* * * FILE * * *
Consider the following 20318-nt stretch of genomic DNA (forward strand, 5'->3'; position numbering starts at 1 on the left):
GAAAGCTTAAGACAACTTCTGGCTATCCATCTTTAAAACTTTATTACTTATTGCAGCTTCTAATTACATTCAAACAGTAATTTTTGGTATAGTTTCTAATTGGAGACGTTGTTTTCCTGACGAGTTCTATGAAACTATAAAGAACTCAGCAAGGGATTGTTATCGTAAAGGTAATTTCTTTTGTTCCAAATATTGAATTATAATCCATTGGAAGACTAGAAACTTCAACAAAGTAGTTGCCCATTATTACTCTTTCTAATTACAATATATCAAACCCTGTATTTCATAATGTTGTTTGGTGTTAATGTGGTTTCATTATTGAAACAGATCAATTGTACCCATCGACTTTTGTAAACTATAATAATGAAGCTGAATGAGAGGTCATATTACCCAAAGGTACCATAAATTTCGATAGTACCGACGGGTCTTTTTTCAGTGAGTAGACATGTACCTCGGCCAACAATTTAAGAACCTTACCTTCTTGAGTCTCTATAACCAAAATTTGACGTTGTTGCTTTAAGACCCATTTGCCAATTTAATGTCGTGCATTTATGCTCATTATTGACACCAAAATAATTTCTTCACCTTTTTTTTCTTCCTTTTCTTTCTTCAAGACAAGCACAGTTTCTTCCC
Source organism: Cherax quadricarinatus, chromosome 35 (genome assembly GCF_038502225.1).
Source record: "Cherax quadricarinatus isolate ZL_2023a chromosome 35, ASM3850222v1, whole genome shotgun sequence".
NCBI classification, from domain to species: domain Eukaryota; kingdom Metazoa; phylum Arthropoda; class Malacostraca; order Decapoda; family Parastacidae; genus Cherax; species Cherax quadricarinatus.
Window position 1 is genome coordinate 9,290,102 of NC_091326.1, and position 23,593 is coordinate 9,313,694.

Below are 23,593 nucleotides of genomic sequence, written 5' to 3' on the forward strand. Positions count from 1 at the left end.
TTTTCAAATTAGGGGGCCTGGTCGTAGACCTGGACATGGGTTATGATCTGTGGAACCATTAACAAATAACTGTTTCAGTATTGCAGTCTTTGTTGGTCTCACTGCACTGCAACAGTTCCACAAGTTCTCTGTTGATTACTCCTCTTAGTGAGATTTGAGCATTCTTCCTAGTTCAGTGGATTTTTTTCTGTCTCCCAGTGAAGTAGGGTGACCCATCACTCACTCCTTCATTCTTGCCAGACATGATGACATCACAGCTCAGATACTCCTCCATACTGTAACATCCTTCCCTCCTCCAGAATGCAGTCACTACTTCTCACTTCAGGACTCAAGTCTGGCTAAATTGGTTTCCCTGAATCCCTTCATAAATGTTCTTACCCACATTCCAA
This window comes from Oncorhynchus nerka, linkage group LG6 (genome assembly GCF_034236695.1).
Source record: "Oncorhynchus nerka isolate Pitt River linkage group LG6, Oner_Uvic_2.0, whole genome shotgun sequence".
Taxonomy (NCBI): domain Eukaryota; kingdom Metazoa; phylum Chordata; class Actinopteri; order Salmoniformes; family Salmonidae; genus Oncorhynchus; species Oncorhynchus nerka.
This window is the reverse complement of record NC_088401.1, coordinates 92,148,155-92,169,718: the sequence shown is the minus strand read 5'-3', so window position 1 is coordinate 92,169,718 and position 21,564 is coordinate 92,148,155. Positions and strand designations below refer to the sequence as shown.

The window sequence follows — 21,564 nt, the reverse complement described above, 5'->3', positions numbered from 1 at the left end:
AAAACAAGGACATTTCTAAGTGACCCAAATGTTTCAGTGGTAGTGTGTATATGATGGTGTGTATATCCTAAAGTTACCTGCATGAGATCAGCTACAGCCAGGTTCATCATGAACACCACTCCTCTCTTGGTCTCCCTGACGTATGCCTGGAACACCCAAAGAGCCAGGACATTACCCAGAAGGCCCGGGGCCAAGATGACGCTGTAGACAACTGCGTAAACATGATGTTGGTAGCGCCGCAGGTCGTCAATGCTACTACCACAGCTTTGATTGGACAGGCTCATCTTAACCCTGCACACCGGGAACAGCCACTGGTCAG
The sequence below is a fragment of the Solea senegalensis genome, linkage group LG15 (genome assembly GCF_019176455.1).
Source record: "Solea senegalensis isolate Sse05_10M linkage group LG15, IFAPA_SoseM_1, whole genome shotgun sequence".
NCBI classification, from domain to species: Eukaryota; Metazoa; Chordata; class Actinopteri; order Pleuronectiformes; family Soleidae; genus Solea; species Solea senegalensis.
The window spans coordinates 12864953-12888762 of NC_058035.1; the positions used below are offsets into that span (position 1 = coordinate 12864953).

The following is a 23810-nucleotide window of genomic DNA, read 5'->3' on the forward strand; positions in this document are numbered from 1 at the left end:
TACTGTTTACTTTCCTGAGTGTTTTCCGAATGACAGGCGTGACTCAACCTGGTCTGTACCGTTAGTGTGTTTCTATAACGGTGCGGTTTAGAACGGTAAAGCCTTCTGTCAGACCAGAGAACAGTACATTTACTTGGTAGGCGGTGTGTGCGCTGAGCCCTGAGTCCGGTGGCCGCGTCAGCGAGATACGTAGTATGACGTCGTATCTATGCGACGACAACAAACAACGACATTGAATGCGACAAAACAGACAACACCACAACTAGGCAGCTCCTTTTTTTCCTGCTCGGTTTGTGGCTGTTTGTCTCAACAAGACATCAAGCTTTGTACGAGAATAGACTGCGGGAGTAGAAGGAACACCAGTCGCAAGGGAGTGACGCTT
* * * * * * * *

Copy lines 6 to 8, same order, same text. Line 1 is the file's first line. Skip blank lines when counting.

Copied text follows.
Window position 1 is genome coordinate 9,290,102 of NC_091326.1, and position 23,593 is coordinate 9,313,694.

Below are 23,593 nucleotides of genomic sequence, written 5' to 3' on the forward strand. Positions count from 1 at the left end.
TTTTCAAATTAGGGGGCCTGGTCGTAGACCTGGACATGGGTTATGATCTGTGGAACCATTAACAAATAACTGTTTCAGTATTGCAGTCTTTGTTGGTCTCACTGCACTGCAACAGTTCCACAAGTTCTCTGTTGATTACTCCTCTTAGTGAGATTTGAGCATTCTTCCTAGTTCAGTGGATTTTTTTCTGTCTCCCAGTGAAGTAGGGTGACCCATCACTCACTCCTTCATTCTTGCCAGACATGATGACATCACAGCTCAGATACTCCTCCATACTGTAACATCCTTCCCTCCTCCAGAATGCAGTCACTACTTCTCACTTCAGGACTCAAGTCTGGCTAAATTGGTTTCCCTGAATCCCTTCATAAATGTTCTTACCCACATTCCAA